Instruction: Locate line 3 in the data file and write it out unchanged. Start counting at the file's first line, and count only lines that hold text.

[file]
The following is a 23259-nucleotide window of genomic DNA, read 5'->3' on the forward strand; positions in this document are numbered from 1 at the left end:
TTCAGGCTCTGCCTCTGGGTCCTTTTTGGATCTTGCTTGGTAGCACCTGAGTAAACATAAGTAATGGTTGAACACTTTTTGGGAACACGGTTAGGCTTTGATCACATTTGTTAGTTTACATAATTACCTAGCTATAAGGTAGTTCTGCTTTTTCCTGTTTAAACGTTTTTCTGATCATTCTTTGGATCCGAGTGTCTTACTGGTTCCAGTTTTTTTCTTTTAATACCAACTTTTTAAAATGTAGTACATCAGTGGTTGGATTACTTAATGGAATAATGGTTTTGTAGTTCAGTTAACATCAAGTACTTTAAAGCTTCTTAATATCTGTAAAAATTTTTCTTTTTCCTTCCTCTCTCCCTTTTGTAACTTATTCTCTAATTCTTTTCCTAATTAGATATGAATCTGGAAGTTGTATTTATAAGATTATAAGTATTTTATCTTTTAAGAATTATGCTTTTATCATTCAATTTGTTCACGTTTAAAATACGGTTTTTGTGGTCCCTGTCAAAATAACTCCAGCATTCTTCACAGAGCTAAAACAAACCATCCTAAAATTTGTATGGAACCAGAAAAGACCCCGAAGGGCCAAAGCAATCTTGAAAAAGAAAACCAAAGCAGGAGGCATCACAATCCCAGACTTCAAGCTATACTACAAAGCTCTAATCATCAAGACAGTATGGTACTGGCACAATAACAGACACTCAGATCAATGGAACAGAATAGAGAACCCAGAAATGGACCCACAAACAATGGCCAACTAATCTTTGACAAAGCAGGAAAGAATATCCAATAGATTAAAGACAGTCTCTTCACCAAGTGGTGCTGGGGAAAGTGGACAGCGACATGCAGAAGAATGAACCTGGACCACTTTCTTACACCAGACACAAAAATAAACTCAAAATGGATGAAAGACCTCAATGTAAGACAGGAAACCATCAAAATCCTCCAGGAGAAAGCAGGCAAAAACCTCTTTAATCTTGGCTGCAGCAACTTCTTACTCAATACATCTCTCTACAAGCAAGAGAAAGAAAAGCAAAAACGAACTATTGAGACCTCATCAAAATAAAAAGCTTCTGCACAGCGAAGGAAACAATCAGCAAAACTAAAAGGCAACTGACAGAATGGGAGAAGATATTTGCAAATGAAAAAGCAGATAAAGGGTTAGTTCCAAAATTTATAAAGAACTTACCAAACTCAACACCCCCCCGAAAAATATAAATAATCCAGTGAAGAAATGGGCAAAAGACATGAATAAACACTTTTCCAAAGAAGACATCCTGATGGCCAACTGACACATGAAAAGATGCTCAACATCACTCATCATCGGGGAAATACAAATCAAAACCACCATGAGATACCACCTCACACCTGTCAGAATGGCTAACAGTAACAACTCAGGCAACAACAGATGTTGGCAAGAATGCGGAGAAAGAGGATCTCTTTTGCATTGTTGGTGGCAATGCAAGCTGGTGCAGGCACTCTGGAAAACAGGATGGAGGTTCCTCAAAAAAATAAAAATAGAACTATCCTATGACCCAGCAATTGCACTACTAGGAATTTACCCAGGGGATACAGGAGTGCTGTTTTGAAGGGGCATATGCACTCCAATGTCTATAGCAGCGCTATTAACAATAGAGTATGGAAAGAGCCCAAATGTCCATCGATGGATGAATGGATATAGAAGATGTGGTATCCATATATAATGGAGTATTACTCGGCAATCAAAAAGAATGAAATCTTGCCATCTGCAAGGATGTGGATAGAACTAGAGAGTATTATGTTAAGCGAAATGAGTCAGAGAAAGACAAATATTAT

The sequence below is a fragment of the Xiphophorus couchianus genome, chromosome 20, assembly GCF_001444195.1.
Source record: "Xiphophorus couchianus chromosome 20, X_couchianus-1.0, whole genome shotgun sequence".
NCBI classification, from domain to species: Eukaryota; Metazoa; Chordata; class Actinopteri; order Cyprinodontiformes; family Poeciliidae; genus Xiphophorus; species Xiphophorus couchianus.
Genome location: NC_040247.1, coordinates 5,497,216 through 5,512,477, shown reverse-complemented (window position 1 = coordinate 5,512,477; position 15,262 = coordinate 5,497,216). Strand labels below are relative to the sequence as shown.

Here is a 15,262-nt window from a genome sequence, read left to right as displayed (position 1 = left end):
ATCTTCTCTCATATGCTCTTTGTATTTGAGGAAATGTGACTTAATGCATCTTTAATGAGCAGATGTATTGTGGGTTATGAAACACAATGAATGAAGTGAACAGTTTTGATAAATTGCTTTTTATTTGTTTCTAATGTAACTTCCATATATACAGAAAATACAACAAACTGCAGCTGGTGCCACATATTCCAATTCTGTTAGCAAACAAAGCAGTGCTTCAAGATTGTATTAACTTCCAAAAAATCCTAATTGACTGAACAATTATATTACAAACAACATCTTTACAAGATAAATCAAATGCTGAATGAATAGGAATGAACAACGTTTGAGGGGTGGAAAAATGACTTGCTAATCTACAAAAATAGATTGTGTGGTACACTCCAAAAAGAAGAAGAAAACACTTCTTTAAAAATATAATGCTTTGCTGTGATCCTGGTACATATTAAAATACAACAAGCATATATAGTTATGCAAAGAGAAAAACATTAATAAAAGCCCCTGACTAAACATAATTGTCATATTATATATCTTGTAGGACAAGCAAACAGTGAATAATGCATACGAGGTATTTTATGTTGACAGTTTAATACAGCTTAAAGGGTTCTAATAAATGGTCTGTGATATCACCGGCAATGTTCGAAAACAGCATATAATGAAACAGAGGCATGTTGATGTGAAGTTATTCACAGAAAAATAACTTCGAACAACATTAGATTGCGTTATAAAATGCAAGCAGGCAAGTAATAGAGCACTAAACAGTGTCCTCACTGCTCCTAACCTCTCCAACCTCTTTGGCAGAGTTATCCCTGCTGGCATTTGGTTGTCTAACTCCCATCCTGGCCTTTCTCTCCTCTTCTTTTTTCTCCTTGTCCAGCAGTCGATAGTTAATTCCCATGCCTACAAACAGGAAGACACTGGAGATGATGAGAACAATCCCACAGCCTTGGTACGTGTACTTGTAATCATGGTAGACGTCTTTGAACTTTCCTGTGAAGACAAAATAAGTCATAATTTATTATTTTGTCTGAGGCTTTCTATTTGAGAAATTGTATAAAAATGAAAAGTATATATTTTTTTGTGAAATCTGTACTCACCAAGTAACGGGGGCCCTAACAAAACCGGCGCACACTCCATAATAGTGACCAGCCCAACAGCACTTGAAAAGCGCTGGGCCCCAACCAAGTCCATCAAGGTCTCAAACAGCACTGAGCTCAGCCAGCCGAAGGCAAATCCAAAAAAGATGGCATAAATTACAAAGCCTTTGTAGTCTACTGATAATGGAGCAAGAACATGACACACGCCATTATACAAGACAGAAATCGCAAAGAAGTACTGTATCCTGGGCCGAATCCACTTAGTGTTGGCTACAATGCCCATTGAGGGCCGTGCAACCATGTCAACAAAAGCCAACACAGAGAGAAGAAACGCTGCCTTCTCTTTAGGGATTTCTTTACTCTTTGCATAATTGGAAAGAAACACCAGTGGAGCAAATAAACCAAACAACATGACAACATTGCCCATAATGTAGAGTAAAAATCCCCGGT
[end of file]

The sequence below is a fragment of the Xiphophorus couchianus genome, chromosome 20, assembly GCF_001444195.1.